Jarvis gave the treasurer’s report. It appeared to me everything was hunky dory. When you answer to a board comprised of farmers I imagine it’s a lot like answering to a board of forensic accountants with a grudge. Jarvis didn’t surprise anyone from what I saw. Like a lot of districts and organizations Glenn Colusa has the same problem getting a new truck as inventory is limited.
Under meetings a director said he’s attended a coalition report online. I didn’t catch with organization but he said they did a good job of talking about farmer and food supplies. But he said there wasn’t much focus on the Sacramento Valley. I wasn’t sure which organization but it will be on next month’s agenda.
The landowner meetings were deemed a success in that they reached many folks and provided everyone food for thought. Someone said this year’s legislation is full of mischief. The DWR report on Racist District management is on the GCID board radar. Good for them. Also one of the commercial ocean fishing associations has requested shutting down salmon fishing and there is a consideration of supporting them. Although the fishermen organizations generally are hostile to farmers that isn’t the case in most of America. Farmers and fishermen usually have far more in common but a radical environmental faction has what appears to be a firm foothold in the fishing industry. I myself have tried several times to get meeting with Central Coast fishermen through their organizations and nothing yet.
Agenda H from Boston is interested in testing a pilot program on hydropower that won’t interfere with conditions on the GCID system. Bettner also met with Congressman Doug LaMalfa and I think he said Congressman Jim Costa on I believe the Farm Bill. He said they are coordinating with NCWA on water rights attacks.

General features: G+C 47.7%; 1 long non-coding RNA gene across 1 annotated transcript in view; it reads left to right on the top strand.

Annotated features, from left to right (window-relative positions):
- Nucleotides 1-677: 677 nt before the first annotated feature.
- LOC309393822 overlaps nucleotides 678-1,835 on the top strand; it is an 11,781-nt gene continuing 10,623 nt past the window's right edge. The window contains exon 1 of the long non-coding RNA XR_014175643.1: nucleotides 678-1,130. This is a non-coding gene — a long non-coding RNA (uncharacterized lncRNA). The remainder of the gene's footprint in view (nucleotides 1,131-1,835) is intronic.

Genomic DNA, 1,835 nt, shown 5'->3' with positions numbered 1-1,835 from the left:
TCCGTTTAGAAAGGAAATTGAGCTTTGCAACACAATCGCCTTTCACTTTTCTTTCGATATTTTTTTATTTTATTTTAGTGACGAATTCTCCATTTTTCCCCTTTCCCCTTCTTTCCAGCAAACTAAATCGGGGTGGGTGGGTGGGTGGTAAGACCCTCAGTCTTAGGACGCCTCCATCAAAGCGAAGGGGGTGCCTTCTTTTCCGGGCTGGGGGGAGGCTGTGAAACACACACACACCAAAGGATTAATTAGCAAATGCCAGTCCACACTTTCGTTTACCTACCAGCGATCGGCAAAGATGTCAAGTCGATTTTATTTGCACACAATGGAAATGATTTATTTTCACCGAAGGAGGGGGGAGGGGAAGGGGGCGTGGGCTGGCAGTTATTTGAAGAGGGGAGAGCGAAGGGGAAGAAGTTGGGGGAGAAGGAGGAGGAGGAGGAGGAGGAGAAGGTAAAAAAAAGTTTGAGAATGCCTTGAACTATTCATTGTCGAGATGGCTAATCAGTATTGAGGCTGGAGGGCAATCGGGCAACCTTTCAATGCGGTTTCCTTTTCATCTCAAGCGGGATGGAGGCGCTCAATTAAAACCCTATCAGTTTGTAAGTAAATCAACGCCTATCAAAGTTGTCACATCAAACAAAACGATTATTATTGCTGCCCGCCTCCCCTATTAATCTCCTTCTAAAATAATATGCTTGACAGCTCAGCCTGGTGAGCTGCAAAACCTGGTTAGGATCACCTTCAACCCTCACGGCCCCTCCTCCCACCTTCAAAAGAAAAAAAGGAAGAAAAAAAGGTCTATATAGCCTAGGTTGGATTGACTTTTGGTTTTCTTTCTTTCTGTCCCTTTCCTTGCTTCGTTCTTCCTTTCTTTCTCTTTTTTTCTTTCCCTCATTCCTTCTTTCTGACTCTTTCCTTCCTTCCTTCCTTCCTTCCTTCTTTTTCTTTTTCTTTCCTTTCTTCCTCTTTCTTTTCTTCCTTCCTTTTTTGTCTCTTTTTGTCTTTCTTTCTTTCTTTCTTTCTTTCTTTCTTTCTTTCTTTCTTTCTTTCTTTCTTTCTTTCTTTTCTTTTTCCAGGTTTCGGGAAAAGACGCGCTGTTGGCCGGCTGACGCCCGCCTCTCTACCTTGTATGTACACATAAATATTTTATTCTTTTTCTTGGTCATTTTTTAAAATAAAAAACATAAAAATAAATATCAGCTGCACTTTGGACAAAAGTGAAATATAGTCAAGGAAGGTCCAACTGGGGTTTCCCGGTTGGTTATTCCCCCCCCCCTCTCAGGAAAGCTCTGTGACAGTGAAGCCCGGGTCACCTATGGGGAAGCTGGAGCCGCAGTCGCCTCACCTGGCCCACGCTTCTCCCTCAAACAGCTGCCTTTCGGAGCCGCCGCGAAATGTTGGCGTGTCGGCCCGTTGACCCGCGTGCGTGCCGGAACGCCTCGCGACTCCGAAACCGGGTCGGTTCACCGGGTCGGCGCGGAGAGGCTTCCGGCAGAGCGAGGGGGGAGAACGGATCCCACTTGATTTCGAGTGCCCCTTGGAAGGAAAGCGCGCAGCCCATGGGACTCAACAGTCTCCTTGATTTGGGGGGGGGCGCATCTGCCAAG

Hitchings said there was nothing in open session in the attorney’s report so the meeting left open session at 11:00am on the dot. There were two cases of potential litigation and three cases of existing litigation and a personnel issue listed on the agenda. That was that from Glenn Colusa, as pretty a part of the state as one could hope to see.
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GLENN COLUSA ID – President Donald R. Bransford, Vice President Peter Knight, John Amaro, Logan Dennis and Blake Vann.
Staff: Thaddeus Bettner – General Manager, Zac Dickens – District Engineer, Kevin Nelson – Superintendent, Louis Jarvis – Finance Director, Andy Hitchings – Attorney Somach, Simons & Dunn.
344 East Laurel Street
Willows, CA 95988
DWR SGMA # 5-021.52
From the GCID website: Glenn-Colusa Irrigation District (GCID) is dedicated to providing reliable, affordable water supplies to its landowners and water users, while ensuring the environmental and economic viability of the region. As the largest irrigation district in the Sacramento Valley, GCID has a long history of serving farmers and the agricultural community and maintaining critical wildlife habitat. The District fulfills its mission of efficiently and effectively managing and delivering water through an ever-improving delivery system and responsible policies, while maintaining a deep commitment to sustainable practices. Looking ahead, GCID will remain focused on continuing to deliver a reliable and sustainable water supply by positioning itself to respond proactively, strategically and responsibly to California’s ever-changing water landscape.